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Menus, configurators, mock-ups and Simalto

The benefit of any form of research into choices and trade-offs is that it forces people to make decisions and so reveal what they most want or most prefer. Although conjoint analysis is by far the best known of what can be characterised as 'trade-off analysis' it is not the only option.

There are many cases where conjoint analysis is not applicable and other trade off techniques such as MaxDiff, menu-building or configurators, brand-price trade-offs (BPTO) or techniques like SIMALTO (simultaneous alternative level trade-off) or trade-off grids are more applicable, or observing real choices can be combined with questions and reasoning behind the choices being made.

Alternatives and adjuncts to conjoint analysis

Conjoint is a well proven trade-off technique, but it still has limitations for certain applications. The use of multiple choice tasks can seem repetitive and slightly nonsensical for respondents and alternatives like Adaptive Choice Based Conjoint can be more time-consuming. Conjoint is also limited in the number of attributes that it can be comfortably used for.

We have a number of options for making conjoint 'more intelligent' for respondents.

Menu-driven choices and configurators

The first is to use 'configurator' or menu-selector type questions (of the same type that you might use if you're ordering a Dell computer).

For these types of questions, respondents are asked to choose their preferred option for each of a set of attributes. This can be designed for use with conjoint-type analysis in mind using options such as menu-based conjoint analysis.

However, it can also be used as a way of structuring customer choices. For instance the first choice on a configurator gives a best-preference view. To make trade-offs, price and a budget constraint can be added to see how the respondent changes their decisions. This process can be repeated or combined with  traditional conjoint questions.

Simalto

An older technique which is similar to menu-selector/configurator is Simalto. In this approach a large number of attributes (up to 60 in some cases) are laid out in a trade-off grid. The attribute is still broken down into levels. The respondent is then asked to complete a number of tasks on the grid. This can include selecting their best or first class performance, measuring current performance, prioritising improvements and adjusting preferences based on costs.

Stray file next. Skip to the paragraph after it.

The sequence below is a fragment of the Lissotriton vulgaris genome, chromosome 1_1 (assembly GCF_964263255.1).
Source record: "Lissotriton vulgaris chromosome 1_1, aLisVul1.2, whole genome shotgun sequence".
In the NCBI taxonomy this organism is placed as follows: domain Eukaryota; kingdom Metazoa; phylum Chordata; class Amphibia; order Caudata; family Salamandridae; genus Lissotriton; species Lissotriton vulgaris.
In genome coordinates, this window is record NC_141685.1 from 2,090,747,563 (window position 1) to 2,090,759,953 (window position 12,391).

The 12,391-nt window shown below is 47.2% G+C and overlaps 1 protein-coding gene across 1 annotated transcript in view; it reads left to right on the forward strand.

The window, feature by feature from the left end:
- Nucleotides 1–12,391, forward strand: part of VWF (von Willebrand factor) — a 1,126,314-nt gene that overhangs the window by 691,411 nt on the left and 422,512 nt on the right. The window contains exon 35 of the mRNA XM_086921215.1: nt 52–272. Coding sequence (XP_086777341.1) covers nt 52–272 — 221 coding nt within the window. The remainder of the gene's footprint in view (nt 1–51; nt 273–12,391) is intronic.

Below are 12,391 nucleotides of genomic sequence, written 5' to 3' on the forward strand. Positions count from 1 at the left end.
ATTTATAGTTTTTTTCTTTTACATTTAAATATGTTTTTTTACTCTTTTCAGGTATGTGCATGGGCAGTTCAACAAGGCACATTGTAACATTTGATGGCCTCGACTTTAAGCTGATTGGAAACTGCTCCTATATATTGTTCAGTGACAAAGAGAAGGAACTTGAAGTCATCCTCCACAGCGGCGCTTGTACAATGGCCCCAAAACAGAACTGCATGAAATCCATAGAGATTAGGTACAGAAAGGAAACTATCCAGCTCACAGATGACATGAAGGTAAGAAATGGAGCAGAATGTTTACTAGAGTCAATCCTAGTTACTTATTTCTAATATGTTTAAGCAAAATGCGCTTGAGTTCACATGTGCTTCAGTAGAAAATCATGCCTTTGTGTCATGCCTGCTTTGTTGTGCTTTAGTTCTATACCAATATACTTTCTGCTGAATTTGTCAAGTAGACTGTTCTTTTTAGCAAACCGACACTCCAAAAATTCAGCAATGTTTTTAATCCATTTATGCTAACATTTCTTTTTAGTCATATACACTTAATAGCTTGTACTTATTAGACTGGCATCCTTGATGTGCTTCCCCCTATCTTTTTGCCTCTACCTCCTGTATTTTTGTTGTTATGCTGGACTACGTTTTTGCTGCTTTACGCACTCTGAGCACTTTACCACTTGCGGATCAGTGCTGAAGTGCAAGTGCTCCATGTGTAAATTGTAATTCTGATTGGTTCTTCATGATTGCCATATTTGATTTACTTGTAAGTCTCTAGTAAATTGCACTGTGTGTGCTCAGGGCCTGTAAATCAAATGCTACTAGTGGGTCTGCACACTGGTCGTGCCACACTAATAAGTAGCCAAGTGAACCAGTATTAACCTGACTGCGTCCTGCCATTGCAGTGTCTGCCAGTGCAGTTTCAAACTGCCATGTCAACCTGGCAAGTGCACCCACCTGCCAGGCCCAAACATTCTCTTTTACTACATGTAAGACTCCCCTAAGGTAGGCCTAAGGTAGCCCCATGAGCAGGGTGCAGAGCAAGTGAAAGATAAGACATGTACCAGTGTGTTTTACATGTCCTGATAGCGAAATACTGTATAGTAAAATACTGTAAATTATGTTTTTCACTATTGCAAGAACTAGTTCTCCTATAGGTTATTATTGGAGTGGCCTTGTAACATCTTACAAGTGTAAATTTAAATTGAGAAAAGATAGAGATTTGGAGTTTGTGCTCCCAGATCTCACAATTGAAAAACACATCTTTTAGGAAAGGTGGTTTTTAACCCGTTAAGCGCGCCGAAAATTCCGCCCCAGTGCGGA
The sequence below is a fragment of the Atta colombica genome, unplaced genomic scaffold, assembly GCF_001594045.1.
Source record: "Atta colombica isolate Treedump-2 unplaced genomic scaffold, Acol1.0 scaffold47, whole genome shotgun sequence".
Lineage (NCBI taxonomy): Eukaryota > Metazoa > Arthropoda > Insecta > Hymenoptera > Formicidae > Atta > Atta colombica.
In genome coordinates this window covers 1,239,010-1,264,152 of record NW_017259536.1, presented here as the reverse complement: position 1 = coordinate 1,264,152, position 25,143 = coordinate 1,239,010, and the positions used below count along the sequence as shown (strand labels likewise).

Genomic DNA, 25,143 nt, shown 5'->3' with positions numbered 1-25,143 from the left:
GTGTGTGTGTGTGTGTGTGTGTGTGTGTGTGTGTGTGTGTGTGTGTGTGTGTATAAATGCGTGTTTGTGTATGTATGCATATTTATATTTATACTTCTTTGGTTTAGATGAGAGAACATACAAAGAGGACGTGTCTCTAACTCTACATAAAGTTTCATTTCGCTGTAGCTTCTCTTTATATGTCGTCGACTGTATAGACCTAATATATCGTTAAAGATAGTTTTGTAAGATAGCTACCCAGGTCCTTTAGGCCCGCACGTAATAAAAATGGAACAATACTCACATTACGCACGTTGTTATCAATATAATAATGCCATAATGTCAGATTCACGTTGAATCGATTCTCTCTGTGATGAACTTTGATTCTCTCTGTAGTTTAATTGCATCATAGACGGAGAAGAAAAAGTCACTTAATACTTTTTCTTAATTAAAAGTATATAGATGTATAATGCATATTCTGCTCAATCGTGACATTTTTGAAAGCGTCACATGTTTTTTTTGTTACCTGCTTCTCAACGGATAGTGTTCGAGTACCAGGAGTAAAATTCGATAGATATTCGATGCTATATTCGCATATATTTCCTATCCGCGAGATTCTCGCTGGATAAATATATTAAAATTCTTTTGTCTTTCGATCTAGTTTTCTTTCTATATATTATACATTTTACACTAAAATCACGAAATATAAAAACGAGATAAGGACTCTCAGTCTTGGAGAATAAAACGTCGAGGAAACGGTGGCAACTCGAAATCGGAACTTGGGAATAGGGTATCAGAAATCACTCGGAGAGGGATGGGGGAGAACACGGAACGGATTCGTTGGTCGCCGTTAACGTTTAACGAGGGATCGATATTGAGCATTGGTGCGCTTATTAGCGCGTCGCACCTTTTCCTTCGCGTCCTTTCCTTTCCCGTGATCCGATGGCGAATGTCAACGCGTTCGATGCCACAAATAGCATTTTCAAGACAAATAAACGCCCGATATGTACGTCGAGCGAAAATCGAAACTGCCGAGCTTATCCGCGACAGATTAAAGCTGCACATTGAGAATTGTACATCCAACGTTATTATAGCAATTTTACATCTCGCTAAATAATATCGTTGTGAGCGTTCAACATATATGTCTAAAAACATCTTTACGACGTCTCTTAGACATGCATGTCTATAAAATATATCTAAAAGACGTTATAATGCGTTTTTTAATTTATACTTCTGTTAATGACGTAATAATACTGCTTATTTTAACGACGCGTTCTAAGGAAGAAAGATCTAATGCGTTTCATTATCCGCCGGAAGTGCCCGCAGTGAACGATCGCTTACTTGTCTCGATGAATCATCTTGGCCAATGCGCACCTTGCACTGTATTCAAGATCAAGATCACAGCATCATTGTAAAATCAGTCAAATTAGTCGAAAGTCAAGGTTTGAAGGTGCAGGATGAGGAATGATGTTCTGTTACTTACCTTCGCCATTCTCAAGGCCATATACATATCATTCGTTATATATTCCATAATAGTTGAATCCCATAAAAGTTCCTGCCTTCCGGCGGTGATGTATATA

Layered decision making

In addition, conjoint itself can be broken down into more detail. The use of intermediate questions enables direct probing as to why certain items are chosen - for example marking the main drivers directly, rating a profile on likelihood to buy, asking for next best improvements. In a qualitative setting forcing a choice and then discussing the choice enables decision making processes to be researched. Alternatively choices can act as part of a stimulus-response exercise to gauge emotional content and reactions and so gather implicit learnings and drivers.

E-commerce mock ups

A more complex option is to build a full e-commerce mock up, but based on conjoint style considerations of attributes and levels. In a typical e-commerce system, customers are making choices from a much larger set of options than would be considered traditionally for conjoint analysis. These 'super-large choice' sets can be mocked up with e-commerce systems and combined with search and filter tools for use by respondents. We find that the relatively fixed text descriptions of attributes and levels makes the choices too unrealistic in this scenario, so we recommend using 'textual noise' versions of conjoint (as described in our IJMR paper).

By being creative, the conjoint task can be made much more engaging with respondents and gathering more data from the information


For help and advice on alternatives to conjoint analysis or realism in research contact info@dobney.com


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